Then again, I might be projecting, since I'm a little cynical about anything lovey-dovey or wedding-related right now. Maybe I should lay off the romantic comedies for a few weeks and watch a lot of war movies instead.

My Life So Far, based on the memoirs of a British TV mogul (according to wikipedia), was similarly clichéd. The story is told from the point-of-view of a 10-year-old boy in 1927 growing up on a huge Scottish country estate. There are adults having affairs, dying, and agonizing over adult things all around him, but The Boy is Just a Boy, and is too innocent to understand it all just yet. It's the typical idealized post-WW1 idyllic childhood, where jazz --gasp!-- epitomizes loose morals and carefree attitudes that are so shocking and yet so alluring.

I, um, put it in my queue because it stars Colin Firth as the kid's father.

I think I'll watch The Great Escape for the billionth time...

Saturday, May 19, 2007

America's Finest News Source

Gotta love The Onion:

Idaho Legislature Declares English Only Language They Know

May 18, 2007

BOISE, ID—The Idaho Legislature passed a unanimous resolution Monday declaring English the only language the elected assembly knows how to speak, write, or understand.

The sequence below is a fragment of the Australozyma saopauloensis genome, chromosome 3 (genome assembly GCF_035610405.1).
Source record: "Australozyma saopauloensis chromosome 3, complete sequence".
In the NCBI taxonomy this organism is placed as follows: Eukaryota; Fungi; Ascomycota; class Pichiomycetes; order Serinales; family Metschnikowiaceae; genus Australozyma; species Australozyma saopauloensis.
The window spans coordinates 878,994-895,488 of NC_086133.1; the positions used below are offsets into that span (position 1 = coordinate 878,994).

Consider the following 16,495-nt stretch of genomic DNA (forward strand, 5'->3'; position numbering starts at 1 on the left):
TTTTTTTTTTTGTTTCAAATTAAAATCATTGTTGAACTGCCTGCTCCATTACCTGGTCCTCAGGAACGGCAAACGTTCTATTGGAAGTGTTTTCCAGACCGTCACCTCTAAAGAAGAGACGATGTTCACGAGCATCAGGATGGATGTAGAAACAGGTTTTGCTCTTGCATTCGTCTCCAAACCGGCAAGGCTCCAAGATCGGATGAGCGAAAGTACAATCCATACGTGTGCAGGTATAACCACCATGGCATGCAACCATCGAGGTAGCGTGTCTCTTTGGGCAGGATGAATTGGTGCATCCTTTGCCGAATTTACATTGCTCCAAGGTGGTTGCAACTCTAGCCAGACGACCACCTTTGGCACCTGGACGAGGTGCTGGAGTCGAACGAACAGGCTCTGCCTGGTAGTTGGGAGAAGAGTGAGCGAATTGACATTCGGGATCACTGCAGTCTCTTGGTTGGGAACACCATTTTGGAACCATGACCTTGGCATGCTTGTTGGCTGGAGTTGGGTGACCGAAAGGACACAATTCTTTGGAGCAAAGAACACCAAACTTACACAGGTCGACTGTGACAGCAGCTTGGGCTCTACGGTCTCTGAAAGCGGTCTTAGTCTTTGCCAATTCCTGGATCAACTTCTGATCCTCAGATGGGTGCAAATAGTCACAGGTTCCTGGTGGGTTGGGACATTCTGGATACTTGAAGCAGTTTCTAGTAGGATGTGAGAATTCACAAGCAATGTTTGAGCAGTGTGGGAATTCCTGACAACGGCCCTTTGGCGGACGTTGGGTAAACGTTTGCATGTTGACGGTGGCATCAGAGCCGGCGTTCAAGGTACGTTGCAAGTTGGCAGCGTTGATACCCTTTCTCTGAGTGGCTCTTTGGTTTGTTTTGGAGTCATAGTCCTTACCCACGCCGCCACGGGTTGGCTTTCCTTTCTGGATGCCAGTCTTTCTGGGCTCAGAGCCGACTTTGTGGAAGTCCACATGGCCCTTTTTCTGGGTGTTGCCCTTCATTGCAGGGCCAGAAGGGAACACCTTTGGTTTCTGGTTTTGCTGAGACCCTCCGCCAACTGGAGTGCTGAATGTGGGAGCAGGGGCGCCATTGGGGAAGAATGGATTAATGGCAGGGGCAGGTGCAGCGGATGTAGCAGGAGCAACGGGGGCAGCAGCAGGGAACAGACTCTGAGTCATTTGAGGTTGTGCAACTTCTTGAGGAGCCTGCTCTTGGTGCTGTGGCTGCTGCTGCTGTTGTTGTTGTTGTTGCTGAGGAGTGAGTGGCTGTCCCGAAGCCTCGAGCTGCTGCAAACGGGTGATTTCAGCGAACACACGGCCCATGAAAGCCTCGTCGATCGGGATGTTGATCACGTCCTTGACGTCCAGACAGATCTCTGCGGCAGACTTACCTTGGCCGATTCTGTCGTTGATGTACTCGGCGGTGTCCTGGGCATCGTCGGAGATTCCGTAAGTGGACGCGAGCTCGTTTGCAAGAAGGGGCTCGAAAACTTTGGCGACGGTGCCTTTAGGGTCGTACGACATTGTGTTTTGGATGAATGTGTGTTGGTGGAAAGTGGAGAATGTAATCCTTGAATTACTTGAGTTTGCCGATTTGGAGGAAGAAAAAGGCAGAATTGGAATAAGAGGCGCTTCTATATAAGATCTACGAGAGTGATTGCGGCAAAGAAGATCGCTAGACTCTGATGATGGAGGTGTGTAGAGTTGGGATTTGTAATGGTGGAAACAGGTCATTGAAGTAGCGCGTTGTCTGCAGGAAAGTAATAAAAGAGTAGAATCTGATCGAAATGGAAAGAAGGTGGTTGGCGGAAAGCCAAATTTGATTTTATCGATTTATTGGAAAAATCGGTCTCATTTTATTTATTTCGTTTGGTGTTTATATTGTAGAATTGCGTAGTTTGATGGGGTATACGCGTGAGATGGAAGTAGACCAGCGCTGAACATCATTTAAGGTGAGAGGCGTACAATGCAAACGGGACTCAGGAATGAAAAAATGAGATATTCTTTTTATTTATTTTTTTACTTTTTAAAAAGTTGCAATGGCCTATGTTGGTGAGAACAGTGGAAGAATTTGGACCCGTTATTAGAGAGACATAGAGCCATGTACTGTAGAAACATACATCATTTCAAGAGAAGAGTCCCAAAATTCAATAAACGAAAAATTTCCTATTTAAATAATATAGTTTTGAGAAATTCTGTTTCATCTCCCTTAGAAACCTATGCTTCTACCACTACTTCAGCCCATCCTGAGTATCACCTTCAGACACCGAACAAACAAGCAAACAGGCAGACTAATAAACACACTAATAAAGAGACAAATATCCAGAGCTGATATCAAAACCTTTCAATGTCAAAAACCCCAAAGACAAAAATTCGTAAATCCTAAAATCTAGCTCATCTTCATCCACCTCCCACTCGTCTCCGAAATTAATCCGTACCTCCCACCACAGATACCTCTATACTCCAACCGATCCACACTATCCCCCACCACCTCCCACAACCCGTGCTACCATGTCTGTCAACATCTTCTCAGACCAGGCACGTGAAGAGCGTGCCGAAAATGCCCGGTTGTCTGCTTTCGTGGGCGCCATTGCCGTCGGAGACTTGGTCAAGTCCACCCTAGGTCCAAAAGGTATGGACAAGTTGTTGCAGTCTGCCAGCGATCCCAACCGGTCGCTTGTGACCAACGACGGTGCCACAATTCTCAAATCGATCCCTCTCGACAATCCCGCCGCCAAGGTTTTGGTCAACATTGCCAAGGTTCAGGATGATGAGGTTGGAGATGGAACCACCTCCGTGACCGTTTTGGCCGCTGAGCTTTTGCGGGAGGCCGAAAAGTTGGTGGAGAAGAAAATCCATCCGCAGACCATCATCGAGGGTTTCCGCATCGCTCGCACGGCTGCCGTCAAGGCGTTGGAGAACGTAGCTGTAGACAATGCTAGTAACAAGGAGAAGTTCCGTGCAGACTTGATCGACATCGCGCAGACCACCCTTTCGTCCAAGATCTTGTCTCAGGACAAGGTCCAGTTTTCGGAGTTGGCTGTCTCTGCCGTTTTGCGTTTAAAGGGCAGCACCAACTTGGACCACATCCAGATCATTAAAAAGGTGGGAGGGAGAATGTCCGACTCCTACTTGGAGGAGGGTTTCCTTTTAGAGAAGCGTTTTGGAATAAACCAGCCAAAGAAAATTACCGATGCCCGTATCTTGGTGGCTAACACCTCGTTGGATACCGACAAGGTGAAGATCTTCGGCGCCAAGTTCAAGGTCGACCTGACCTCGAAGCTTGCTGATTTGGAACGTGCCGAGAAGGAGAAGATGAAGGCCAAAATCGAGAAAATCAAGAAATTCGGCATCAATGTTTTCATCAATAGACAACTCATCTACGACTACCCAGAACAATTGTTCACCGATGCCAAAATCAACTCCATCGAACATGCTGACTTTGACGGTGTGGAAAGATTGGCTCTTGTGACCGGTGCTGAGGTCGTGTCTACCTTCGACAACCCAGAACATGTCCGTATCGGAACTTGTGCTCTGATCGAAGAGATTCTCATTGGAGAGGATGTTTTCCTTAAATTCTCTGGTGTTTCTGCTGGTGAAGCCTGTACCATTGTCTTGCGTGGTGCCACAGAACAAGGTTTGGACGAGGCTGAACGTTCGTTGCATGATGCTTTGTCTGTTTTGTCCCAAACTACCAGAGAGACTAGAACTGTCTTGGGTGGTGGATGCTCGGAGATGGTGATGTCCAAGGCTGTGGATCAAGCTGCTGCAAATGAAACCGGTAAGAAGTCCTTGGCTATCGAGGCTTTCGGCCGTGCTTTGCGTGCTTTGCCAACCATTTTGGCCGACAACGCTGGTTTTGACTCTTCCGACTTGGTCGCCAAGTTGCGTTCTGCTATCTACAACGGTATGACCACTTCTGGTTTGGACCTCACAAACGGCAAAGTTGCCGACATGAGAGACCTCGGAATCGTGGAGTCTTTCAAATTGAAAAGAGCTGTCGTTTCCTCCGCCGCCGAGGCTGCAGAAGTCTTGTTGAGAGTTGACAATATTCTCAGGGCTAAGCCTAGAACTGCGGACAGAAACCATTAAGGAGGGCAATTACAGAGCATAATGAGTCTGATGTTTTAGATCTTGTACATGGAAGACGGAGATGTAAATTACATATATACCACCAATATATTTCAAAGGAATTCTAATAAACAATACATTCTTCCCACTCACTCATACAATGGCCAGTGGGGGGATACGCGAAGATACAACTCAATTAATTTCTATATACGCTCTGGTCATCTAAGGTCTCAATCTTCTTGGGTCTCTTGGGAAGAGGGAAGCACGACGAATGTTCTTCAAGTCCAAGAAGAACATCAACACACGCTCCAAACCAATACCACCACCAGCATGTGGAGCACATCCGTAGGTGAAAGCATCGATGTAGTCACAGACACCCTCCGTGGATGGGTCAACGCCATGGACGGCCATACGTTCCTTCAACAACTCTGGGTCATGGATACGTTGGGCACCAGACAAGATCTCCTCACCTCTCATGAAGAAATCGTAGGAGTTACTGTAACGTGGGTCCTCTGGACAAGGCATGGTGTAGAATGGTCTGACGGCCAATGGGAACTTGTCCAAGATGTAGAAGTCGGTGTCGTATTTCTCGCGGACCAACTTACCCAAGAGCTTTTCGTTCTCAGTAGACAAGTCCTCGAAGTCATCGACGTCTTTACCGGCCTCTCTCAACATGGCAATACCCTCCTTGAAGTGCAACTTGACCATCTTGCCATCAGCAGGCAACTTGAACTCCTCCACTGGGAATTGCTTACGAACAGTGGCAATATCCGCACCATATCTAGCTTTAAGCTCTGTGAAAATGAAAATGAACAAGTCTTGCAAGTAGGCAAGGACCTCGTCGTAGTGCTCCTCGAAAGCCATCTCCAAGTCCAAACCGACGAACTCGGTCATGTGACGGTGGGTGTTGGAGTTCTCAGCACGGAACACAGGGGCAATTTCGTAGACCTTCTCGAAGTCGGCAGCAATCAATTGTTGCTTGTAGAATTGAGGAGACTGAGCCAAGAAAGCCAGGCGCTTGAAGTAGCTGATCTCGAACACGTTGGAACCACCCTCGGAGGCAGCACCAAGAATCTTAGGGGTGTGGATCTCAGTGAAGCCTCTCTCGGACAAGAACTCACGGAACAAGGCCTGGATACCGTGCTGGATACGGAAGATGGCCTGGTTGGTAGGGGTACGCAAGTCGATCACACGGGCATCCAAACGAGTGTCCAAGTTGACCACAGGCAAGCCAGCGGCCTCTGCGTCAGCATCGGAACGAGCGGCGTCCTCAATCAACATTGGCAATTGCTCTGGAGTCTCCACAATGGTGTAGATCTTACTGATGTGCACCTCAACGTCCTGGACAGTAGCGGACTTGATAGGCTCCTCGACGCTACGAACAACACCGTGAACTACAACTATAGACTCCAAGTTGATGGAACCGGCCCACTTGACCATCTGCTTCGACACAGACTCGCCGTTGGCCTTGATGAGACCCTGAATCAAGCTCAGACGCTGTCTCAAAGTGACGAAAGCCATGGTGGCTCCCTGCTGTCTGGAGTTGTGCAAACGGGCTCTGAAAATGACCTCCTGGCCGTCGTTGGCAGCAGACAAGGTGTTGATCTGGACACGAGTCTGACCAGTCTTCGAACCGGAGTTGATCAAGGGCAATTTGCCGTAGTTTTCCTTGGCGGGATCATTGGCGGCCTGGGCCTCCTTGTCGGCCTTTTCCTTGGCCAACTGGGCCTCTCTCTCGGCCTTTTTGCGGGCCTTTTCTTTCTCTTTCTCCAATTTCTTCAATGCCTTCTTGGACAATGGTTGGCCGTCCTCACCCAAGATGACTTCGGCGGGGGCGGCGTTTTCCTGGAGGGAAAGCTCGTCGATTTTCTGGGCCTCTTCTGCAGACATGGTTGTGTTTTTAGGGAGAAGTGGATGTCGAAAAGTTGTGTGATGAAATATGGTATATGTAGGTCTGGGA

"We're putting into law a general feeling that everyone here has had for years: English is the only language we know, and English is the only language we want to know," Lt. Gov. James E. Risch said during a press conference outside the State Capitol building. "It's a good language, serves us well in matters of communication, and we can't think of any good reason to go around knowing some other language that we have no use for."

The legislature is expected to pass a separate resolution later this week officially declaring out-of-towners "suspicious."
Seriously, I swear that's what xenophobic English-only laws are really about...

A nice bottle of Glenfiddich for the flask, I think